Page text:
Vive la cui­sine Mon­tréalaise

DINE and Destinations - - MI QUESO ES SU QUESO - By Sara Wax­man

In Mon­treal, haute cui­sine is alive and well

“In­tan­gi­ble Cul­tural Her­itage” is the des­ig­na­tion given five years ago by UNESCO to French cui­sine.

Look around most ma­jor Cana­dian ci­ties and you will see that French haute cui­sine restau­rants have al­most dis­ap­peared. Left the build­ing. Gone AWOL. In ci­ties that boasted at least a dozen white table­cloth fine din­ing French restau­rants with at­ti­tudes and prices to match, to­day there are one or two lonely hold­outs.

Did the world’s most renowned cui­sine be­come too pre­dictable, too tired, too bor­ing? Ab­sol­u­ment pas!

Mon­treal has its own brand of soul food. It is the city of Chez la mère Michel, where the kitchen still pre­pares foie gras in the tra­di­tional way, and on the other side of the spec­trum, Ce­line Dion’s favourite, St. Hu­bert BBQ, where chick­ens get a lot of re­spect. Le smoked meat is still a star player, and bagels are the manna of the masses.

Restau­rant Euro­pea spear­heads the culi­nary French Rev­o­lu­tion in the city. En­joy the unique hos­pi­tal­ity of Jerome Fer­rer and Fran­cois Chartier even once and you will un­der­stand why this Re­lais & Chateaux es­tab­lish­ment has been rec­og­nized as Best in the World on sev­eral fronts.

A cup of lob­ster cap­puc­cino with truf­fle puree shows off the skill of the kitchen, and then they prove them­selves with Maple bark-stewed, panseared foie gras, caramelized on a river stone with ice wine. God is in the de­tails. They go un­de­scribed and un­listed on the menu. The witty and whim­si­cal sur­prises of be­tween-course fan­tasies, and the pa­rade of sweet spec­tac­u­lars at the end cre­ate a breath­tak­ing din­ing ex­pe­ri­ence. To tell-all would give away the de­li­cious plot.

Cus­tomer clam­our for a sib­ling resto was an­swered with the open­ing of Birks Café par Euro­pea. On the mez­za­nine of this leg­endary jew­ellery em­po­rium, el­e­gance pre­vails at lunch or af­ter­noon tea.

Is there any­one more in­flu­en­tial than the “Meilleur Ou­vrier de France,” Chris­tian Faure (at left) He has opened Mai­son Chris­tian Faure, his school for pas­try chefs in Place d’armes on four floors that en­com­pass a pas­try shop, a sa­lon de the, the school, where the pas­tries at left were cre­ated, as well as event and demo space. Clas­sic tartines, sal­ads, Quiche Lor­raine may sound ho-hum, but the vi­su­als are like de­lec­ta­ble paint­ings, and then, of course, the desserts from the mas­ter him­self. Au­then­tic, beau­ti­ful and de­li­cious dishes. If you can­not tear your­self away, reg­is­ter for a pas­try class at the school.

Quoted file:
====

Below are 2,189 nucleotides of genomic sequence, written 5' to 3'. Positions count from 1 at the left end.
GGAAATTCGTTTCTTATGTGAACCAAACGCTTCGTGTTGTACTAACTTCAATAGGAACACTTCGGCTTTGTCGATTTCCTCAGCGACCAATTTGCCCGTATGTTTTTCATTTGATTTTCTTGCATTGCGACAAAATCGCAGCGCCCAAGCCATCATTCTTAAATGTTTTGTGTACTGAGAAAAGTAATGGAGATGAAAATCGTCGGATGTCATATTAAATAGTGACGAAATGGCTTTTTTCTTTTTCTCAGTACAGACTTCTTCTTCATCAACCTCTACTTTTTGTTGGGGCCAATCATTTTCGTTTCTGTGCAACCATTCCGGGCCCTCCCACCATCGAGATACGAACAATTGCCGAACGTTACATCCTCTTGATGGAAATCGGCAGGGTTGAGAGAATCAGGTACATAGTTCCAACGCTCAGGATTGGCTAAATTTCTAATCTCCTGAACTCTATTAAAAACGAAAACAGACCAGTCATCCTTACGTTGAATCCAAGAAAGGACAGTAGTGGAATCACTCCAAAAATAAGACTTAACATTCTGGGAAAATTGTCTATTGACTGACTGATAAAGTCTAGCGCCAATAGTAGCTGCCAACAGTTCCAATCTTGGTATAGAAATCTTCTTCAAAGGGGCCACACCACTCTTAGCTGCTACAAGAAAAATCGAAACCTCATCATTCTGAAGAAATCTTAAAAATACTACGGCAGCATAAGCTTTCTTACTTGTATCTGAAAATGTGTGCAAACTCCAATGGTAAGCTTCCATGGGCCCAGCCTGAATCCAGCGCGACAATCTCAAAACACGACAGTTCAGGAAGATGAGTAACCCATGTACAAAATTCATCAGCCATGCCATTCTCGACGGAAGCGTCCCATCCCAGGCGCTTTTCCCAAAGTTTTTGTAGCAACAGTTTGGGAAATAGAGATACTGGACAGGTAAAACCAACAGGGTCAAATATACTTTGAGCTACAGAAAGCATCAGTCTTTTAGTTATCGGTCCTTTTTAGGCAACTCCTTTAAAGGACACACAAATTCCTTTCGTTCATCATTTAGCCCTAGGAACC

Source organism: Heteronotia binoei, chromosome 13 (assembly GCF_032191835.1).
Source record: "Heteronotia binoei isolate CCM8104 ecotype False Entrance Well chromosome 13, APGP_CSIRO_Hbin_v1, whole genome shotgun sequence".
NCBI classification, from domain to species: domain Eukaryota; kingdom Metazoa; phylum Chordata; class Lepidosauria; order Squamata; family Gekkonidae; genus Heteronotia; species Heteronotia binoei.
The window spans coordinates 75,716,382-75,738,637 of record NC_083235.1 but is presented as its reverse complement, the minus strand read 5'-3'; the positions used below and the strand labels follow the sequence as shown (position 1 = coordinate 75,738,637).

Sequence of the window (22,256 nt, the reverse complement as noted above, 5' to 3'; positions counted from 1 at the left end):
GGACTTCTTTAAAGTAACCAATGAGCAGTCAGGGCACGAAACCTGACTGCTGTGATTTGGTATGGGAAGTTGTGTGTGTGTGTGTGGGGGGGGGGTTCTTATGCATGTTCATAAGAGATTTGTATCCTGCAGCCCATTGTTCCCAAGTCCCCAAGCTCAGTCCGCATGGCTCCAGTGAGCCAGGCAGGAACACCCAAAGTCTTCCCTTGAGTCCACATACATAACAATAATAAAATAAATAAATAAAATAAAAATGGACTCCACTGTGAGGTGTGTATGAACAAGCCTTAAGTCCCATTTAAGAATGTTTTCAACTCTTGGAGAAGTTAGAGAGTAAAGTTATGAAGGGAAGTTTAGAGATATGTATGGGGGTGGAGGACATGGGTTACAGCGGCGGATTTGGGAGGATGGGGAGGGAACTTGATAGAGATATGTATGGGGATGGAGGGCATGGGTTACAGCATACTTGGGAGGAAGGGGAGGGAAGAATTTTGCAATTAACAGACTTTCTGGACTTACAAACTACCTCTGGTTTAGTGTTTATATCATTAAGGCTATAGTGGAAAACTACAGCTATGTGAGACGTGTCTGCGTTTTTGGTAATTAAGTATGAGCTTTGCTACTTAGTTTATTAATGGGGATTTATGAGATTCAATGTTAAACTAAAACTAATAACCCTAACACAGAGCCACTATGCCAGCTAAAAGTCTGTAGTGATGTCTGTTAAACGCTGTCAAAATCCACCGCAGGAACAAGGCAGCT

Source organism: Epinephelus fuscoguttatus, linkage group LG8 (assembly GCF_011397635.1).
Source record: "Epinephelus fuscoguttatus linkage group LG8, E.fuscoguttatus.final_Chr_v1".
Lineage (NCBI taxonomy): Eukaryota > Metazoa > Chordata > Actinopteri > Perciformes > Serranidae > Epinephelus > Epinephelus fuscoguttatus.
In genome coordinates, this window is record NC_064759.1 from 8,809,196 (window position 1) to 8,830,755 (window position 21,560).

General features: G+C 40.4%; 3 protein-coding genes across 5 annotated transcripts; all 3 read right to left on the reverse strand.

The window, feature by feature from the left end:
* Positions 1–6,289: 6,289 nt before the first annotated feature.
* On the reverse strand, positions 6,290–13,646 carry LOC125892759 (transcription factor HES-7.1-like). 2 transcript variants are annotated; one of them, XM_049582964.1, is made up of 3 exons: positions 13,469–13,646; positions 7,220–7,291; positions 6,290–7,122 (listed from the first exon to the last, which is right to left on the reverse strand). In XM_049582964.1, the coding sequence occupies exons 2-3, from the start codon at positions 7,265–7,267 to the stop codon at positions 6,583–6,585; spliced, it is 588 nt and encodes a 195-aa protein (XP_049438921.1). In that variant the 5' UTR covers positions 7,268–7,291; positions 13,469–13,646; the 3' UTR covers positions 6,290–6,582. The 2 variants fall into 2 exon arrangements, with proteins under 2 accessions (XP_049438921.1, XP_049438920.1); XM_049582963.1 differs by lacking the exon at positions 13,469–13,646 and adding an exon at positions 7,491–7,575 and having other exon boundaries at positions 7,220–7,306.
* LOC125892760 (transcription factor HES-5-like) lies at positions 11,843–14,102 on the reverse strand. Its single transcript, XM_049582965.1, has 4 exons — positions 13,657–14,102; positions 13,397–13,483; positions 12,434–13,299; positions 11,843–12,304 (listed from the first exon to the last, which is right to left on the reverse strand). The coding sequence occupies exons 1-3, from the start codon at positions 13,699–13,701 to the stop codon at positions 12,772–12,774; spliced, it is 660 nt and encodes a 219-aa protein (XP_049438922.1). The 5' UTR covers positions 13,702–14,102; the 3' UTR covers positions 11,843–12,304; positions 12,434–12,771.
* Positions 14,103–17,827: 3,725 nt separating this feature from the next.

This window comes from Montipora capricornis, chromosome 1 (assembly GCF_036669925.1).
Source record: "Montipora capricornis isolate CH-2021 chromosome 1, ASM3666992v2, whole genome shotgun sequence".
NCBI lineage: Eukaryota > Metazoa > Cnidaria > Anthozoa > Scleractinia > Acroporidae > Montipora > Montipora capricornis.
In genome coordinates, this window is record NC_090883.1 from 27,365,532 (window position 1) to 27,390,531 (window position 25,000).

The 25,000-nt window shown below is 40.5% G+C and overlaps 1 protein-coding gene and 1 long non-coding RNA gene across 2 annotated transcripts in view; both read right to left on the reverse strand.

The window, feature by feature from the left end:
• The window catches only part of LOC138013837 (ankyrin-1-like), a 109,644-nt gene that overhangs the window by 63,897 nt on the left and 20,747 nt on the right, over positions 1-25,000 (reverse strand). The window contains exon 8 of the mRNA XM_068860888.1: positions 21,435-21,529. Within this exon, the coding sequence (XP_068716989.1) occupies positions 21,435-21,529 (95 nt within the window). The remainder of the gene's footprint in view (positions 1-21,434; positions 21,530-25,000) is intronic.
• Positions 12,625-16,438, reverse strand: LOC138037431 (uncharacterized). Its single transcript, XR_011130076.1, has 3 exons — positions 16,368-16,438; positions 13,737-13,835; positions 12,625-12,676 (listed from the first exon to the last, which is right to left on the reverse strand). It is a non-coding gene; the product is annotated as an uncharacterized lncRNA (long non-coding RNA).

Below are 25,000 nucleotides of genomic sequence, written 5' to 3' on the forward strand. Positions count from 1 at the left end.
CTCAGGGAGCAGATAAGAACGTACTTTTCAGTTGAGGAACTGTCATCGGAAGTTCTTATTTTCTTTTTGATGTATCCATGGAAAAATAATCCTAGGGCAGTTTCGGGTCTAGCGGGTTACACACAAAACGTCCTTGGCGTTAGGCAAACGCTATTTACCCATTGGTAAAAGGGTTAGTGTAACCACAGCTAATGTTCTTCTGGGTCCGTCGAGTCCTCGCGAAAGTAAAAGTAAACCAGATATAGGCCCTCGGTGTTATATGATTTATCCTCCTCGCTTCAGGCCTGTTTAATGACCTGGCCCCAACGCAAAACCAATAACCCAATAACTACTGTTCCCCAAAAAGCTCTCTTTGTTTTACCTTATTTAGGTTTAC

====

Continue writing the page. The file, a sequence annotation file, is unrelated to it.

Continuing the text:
The oldest inn in North Amer­ica, Au­berge Saint-gabriel, built in 1754 out of solid Que­bec stone, is the scene of one of the city’s most mod­ern kitchens. You won’t find old-fash­ioned cui­sine in this lov­ingly re­stored es­tab­lish­ment. What can we say when we see a huge dinosaur spine dec­o­rat­ing the bar? Sur­prises are ev­ery­where, es­pe­cially in the cui­sine of tal­ented Eric Gonzalez. The menu changes con­tin­u­ously, as one would ex­pect from a chef whose man­date it is to serve the finest and fresh­est avail­able. My rec­om­men­da­tion to se­ri­ous chefs in Canada would be to make a pil­grim­age to Mon­treal—and see what Cana­dian cui­sine is all about.

It is with good rea­son that Sun­day Brunch is one of the most pop­u­lar so­cial din­ing ex­cur­sions of the week. No rush to get back to work, cell phones off, com­put­ers shut down, we want to re­lax and en­joy. In search of el­e­gance, I be­lieve that the most beau­ti­ful brunch in Mon­treal is served at Renoir in the Sof­i­tel. Chef Olivier Per­ret is jus­ti­fi­ably proud of his fresh in­gre­di­ents and pre­pares them with fi­nesse. With light pour­ing in from the wall of win­dows, we can see our flaw­less dishes of just-cut fruits, eggs done per­fectly to our lik­ing and the tiny sub­lim­i­nal de­tails that give us such plea­sure in din­ing.

From this lo­ca­tion, at the foot of Mount Royal Park, the city is open for us to ex­plore: The Mon­treal Mu­seum of Fine Arts, Mcgill Univer­sity and the unique bou­tiques and shops of mid-town. Strolling and ab­sorb­ing the dis­tinc­tive Mon­treal style is the ac­tiv­ity du jour.

Au­berge Saint-gabriel, the oldest inn in North Amer­ica

Lho­tel’s LOVE sculp­ture by Robert In­di­ana

Beau­ti­ful brunch at Renoir in the Sof­i­tel

http://www.tourisme-mon­treal.org

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